Saturday, 24 June 2017

Treasure of Nimrud

The Royal Tomb of Nimrud was discovered in 1989. The tomb is located in the ancient city of Kalkhu (modern Nimrud). Ancient Assyrian tombs have been found in the past but the goods had all been plundered in antiquity. The sarcophagus in the tomb chamber contained hundreds of items including jewelry, vessels and seals.
The treasures belonged to:
Yaba, Queen of Tiglathpileser III, king of Assyria 744-727 BC
Banitu, Queen of Shalmanasser V, king of Assyria 726-722 BC
Atalia, Queen of Sargon II, king of Assyria 721-705 BC

The treasure of Nimrud survived 2,800 years buried in northern Iraq. It then spent 12 years tucked away in a vault. Until 2013 it was uncertain whether it had survived Saddam Hussein, a U.S. missile strike, looters, a flood and a grenade attack. But it was found intact in the dark basement of a bombed out central bank building.




Antikythera shipwreck yields ancient human bones


The cargo is considered the most spectacular ever found from antiquity.
After more than 2,000 years, archaeologists have recovered the bones of a young man they call Pamphilos. In his late teens or early 20s, he was on the ship sailing from Asia Minor to Rome when disaster struck off the Greek island of Antikythera between Crete and the Peloponnese.

The catastrophe in the first century BC scattered the ship’s cargo across the seabed. It lay there until 1900. Salvage operations have since hauled up stunning bronze and marble statues, ornate glass and pottery, gold jewellery, and an extraordinary geared device – the Antikythera mechanism – which modelled the heavens.

The Antikythera Mechanism
With the latest discovery of human bones, scientists have their first real hope of sequencing DNA from a victim of an ancient shipwreck. The remains include the petrous bone, the hard part of the skull behind the ear. Dense and impenetrable to water and microbes, this is the best hope for finding intact DNA.
Analysis of the Antikythera Mechanism show it to be more advanced than previously thought—so much so that nothing comparable was built for another thousand years.

Researchers used three-dimensional X-ray scanners to reconstruct the workings of the device's gears and high-resolution surface imaging to enhance faded inscriptions on its surface.
By winding a knob on its side, the positions of the sun, moon, Mercury and Venus could be determined for any chosen date. Newly revealed inscriptions also appear to confirm the device could also calculate the positions of Mars, Jupiter and Saturn — the other planets known at the time. The device's construction date was radiocarbon dated to around 150 to 100 B.C.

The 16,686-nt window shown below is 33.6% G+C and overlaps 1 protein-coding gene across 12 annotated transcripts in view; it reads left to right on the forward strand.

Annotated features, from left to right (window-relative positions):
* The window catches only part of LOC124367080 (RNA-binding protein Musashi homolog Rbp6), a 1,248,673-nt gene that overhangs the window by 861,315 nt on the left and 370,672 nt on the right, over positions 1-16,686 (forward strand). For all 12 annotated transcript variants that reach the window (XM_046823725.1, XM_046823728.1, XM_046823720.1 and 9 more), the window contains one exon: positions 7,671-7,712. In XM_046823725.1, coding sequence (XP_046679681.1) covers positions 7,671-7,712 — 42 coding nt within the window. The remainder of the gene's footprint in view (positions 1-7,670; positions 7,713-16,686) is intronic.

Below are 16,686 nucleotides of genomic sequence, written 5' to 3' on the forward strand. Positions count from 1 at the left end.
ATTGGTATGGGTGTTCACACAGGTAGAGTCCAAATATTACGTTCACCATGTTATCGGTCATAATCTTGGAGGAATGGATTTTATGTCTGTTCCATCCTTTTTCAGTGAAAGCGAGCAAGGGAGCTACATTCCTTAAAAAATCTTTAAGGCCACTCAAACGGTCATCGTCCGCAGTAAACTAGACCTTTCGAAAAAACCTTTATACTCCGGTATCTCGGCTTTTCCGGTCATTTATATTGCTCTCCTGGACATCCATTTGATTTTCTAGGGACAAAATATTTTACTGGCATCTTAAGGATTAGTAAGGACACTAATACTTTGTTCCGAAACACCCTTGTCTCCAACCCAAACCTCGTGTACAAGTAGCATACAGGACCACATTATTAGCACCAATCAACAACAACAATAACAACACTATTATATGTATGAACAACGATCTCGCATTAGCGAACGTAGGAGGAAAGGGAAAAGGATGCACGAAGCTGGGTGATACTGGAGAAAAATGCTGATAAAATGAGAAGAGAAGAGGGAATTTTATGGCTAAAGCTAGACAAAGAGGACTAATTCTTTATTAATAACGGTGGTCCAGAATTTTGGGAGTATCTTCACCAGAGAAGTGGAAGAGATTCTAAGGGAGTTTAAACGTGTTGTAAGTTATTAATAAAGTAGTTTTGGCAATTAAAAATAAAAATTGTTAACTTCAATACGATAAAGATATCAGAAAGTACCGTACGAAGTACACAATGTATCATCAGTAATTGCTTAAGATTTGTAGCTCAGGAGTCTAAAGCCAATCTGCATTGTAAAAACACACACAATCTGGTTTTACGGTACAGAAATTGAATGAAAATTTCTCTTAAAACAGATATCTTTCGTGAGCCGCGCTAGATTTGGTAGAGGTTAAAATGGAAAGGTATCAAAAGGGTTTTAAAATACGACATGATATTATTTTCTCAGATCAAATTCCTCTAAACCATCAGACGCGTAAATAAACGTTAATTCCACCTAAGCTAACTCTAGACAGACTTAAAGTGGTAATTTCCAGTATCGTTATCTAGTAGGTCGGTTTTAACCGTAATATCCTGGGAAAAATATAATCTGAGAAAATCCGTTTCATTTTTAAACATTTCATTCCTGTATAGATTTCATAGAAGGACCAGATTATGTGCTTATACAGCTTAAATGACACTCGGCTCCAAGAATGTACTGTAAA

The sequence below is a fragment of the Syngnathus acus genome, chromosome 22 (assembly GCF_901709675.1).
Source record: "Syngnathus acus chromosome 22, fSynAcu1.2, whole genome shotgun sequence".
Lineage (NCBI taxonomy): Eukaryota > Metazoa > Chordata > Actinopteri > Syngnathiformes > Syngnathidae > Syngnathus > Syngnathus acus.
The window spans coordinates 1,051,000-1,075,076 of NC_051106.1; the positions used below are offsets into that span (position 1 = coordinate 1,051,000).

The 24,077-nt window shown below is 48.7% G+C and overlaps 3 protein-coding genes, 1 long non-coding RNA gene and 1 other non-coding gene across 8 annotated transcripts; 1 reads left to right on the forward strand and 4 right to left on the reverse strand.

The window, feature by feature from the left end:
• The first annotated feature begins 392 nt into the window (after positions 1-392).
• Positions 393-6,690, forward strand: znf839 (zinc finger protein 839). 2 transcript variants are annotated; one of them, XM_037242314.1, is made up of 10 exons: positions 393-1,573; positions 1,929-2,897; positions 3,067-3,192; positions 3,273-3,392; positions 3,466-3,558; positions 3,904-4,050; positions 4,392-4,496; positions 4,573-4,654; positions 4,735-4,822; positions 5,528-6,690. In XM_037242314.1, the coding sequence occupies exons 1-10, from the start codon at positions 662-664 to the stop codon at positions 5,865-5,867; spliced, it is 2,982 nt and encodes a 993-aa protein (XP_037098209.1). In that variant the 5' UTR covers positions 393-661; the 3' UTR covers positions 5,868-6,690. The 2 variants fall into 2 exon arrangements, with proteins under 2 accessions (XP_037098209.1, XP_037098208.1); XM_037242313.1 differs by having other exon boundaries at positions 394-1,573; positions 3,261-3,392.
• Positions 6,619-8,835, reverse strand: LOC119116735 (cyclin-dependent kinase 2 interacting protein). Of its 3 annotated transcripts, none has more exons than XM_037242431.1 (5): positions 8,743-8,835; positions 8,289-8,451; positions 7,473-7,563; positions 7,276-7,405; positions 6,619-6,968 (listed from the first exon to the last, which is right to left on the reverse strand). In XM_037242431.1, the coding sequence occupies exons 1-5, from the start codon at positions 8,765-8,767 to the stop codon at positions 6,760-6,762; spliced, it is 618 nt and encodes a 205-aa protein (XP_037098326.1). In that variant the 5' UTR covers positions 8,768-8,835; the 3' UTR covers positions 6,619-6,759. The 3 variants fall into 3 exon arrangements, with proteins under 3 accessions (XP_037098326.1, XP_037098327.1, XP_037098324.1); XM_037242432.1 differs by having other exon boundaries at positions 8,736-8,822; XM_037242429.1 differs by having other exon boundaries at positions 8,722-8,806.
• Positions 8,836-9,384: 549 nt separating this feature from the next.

Friday, 23 June 2017

The Crocotta

The crocotta is a mythical dog-wolf of India or Ethiopia, linked to the hyena and said to be a deadly enemy of men and dogs. Pliny variously described the crocotta as a combination between dog and wolf or between hyena and lion.

"its eyes have a thousand variations of color; moreover that when its shadow falls on dogs they are struck dumb; and that it has certain magic arts by which it causes every animal at which it gazes three times to stand rooted to the spot."
"In Ethiopia there is an animal called crocottas, vulgarly kynolykos [dog-wolf], of amazing strength. It is said to imitate the human voice, to call men by name at night, and to devour those who approach it. It is as brave as a lion, as swift as a horse, and as strong as a bull. It cannot be overcome by any weapon of steel."

Fossilized skull reveals the last 'Siberian unicorn' lived 29,000 years ago

For decades, scientists have estimated that the Siberian unicorn - a long-extinct species of mammal that looked more like a rhino than a horse - died out some 350,000 years ago, but a beautifully preserved skull found in Kazakhstan has completely overturned that assumption. Turns out, they were still around as recently as 29,000 years ago.

The real unicorn, Elasmotherium sibiricum, was shaggy and huge and looked just like a modern rhino, only it carried a mighty horn on its forehead.
The Siberian unicorn stood roughly 2 metres tall, was 4.5 metres long, and weighed about 4 tonnes. That’s closer to woolly mammoth-sized than horse-sized. The newly found skull was found in the Pavlodar region of Kazakhstan.

Thursday, 22 June 2017

Evolution of Gold Coins

Gold has been used as a medium of exchange and a store of wealth for millennia due to its rarity, desirability, and high value. Ancient gold coins were first introduced into commerce in the kingdom of Lydia (modern-day Turkey) during the reign of King Croesus in the 6th Century BC.

The earliest coins were hand-made from electrum, a naturally occurring alloy of gold and silver.